• Despite being a useful general tool, Microsoft Teams has problems
  • Teams is meant for a wide variety of users, and requires extensive customization for manufacturing use
  • The decentralized nature of Teams leads to many team rooms; thus users can have dozens of teams to monitor
  • Teams can be siloed and disconnected from overall company goals, fracturing the organization and impairing alignment


Problems With Microsoft Teams

As many of us were forced into remote work in 2020, we quickly adapted to using remote tools to bridge the communication gaps and manage our work. One of the most popular tools to attack these problems is Microsoft Teams.

Microsoft Teams allows you to create a Team and house all communication and files in that space. You can create wikis, track actions, integrate with Power BI dashboards, and more. It can be a powerful tool for project management, especially when the team is not all present.

Sounds great right? Well – yes, and no.

After using Teams for a few years now, I’ve come to the realization that there are many problems inherent to the software.


Teams Is Meant For Everyone – But Not “You”

One of the central problems is that Microsoft Teams is a tool meant for everyone to use. It has a lot of capability and customization. The downside of that means it takes a lot of work and configuration to get it in a place that works for the team.

Teams is like the Walmart of remote tools. Yeah, you can find some general things there, but more often than not you will need to go to a specialist to get something that really fits your needs.

I work in a manufacturing organization that uses Lean management principles. We have some people building out dashboards that integrate with Teams so that the team can hold their daily Tier meetings. It’s great once it’s set up, but the steep learning curve of tools like Power BI means it’s literally taking 6 months to a year before these processes are set up.

Most factories do not have the luxury of putting their personnel on such a project. They are already short staffed, stretched thin, and they have to get product out the door!


Too Many Teams

After getting used to Teams and seeing how things could be shared and communicated, many people jumped on board and created a factory team, a department team, a project team, or a technology team. The result? I’m in at least 15 separate teams now and have to keep track of every team separately.

Each team has its own collection of files, communication, dashboard (if configured), and actions. So a member of the team has to cycle through each space to check everything. This is not very efficient.

But this problem speaks to a fundamental problem. If you are in manufacturing, or really working in any large company, you may be resigned to the fact that you have to access multiple disparate systems to track all of your action items.

Adding Teams to this potpourri of systems can in fact make this worse if it’s not managed appropriately. Because Teams is designed to let any user create their own Team space easily, most companies will probably have a tough time managing the structure of Teams.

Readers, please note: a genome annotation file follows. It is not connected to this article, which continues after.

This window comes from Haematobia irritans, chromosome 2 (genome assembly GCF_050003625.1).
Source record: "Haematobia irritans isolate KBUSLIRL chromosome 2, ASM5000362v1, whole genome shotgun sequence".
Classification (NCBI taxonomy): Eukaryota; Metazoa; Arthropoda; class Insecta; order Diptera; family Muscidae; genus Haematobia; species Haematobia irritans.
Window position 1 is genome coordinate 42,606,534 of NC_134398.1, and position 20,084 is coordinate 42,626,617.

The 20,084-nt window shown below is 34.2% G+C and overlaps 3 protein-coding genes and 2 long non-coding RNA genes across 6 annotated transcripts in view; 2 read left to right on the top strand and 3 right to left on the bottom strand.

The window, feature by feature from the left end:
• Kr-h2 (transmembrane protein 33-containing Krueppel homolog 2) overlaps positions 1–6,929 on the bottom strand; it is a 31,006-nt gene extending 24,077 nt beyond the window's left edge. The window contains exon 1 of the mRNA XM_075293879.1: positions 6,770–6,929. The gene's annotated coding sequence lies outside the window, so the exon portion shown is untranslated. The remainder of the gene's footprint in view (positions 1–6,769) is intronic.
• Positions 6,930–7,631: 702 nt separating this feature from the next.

Besides cluttering up communications and action tracking, multiple teams can also disperse file storage. I know many files that are stored in more than one team and also on company drives in folders. Over time, it’s a poor and inefficient way to store and manage files.

Organizational Alignment

Because of the way Teams are built and managed – in a decentralized, ad hoc manner – each team has its own goals. Thus members are pulled in differing directions as they work to fulfill individual team tasks.

How can they be sure what they are doing is the best thing for the organization when there are so many different teams, each with their own set of goals? Managing a remote team can be difficult if there is not alignment, and this can be made worse when Teams are individually managed.

This problem is a deep one at many companies. One study by Harvard Business Review found that “up to 95% of employees are unaware of, or don’t understand, company strategy”.

How would this be solved in a company that has been using the Microsoft Teams ecosystem? Would you scrap the existing teams, combine them, or have management review each team periodically? I’m not sure what the solution would be – this is a thorny problem without a clear solution path.


I enjoy many Microsoft products, but Microsoft Teams has some fundamental problems that cannot be easily solved. It takes too much effort to build into a holistic solution for manufacturing – and we know that manufacturing is short staffed and stretched thin already. Each team becomes a separate place for the members to have to follow and track, which is inefficient. Lastly, Teams leads to siloed groups working disparately on individual goals, potentially reducing organizational alignment.

More Information

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